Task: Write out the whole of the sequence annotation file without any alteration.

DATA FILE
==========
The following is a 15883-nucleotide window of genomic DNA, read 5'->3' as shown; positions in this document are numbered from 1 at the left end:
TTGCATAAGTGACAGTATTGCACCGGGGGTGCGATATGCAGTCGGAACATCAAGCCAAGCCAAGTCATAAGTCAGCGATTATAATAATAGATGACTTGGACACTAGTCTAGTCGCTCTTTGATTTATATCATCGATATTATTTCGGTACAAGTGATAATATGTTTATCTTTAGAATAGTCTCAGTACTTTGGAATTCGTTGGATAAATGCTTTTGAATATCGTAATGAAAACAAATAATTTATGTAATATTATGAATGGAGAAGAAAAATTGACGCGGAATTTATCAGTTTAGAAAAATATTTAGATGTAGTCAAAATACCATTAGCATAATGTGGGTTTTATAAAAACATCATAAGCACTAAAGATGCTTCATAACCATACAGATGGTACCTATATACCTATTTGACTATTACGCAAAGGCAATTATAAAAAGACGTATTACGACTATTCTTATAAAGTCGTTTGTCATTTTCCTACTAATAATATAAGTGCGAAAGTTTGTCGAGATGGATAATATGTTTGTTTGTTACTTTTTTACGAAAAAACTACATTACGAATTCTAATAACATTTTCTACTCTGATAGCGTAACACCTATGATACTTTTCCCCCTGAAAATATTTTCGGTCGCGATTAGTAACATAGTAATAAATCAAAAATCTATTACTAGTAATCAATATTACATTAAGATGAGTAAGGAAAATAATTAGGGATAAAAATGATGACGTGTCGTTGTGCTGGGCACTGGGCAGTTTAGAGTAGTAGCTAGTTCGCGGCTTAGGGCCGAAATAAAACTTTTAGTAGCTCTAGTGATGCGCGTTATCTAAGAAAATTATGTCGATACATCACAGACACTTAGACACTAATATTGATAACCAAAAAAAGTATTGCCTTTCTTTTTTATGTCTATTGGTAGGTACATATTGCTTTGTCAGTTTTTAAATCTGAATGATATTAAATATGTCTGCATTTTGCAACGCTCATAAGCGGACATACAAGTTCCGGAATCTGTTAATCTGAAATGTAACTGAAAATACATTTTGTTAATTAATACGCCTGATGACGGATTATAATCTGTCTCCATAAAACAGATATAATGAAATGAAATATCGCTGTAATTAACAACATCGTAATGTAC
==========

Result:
The following is a 15883-nucleotide window of genomic DNA, read 5'->3' as shown; positions in this document are numbered from 1 at the left end:
TTGCATAAGTGACAGTATTGCACCGGGGGTGCGATATGCAGTCGGAACATCAAGCCAAGCCAAGTCATAAGTCAGCGATTATAATAATAGATGACTTGGACACTAGTCTAGTCGCTCTTTGATTTATATCATCGATATTATTTCGGTACAAGTGATAATATGTTTATCTTTAGAATAGTCTCAGTACTTTGGAATTCGTTGGATAAATGCTTTTGAATATCGTAATGAAAACAAATAATTTATGTAATATTATGAATGGAGAAGAAAAATTGACGCGGAATTTATCAGTTTAGAAAAATATTTAGATGTAGTCAAAATACCATTAGCATAATGTGGGTTTTATAAAAACATCATAAGCACTAAAGATGCTTCATAACCATACAGATGGTACCTATATACCTATTTGACTATTACGCAAAGGCAATTATAAAAAGACGTATTACGACTATTCTTATAAAGTCGTTTGTCATTTTCCTACTAATAATATAAGTGCGAAAGTTTGTCGAGATGGATAATATGTTTGTTTGTTACTTTTTTACGAAAAAACTACATTACGAATTCTAATAACATTTTCTACTCTGATAGCGTAACACCTATGATACTTTTCCCCCTGAAAATATTTTCGGTCGCGATTAGTAACATAGTAATAAATCAAAAATCTATTACTAGTAATCAATATTACATTAAGATGAGTAAGGAAAATAATTAGGGATAAAAATGATGACGTGTCGTTGTGCTGGGCACTGGGCAGTTTAGAGTAGTAGCTAGTTCGCGGCTTAGGGCCGAAATAAAACTTTTAGTAGCTCTAGTGATGCGCGTTATCTAAGAAAATTATGTCGATACATCACAGACACTTAGACACTAATATTGATAACCAAAAAAAGTATTGCCTTTCTTTTTTATGTCTATTGGTAGGTACATATTGCTTTGTCAGTTTTTAAATCTGAATGATATTAAATATGTCTGCATTTTGCAACGCTCATAAGCGGACATACAAGTTCCGGAATCTGTTAATCTGAAATGTAACTGAAAATACATTTTGTTAATTAATACGCCTGATGACGGATTATAATCTGTCTCCATAAAACAGATATAATGAAATGAAATATCGCTGTAATTAACAACATCGTAATGTAC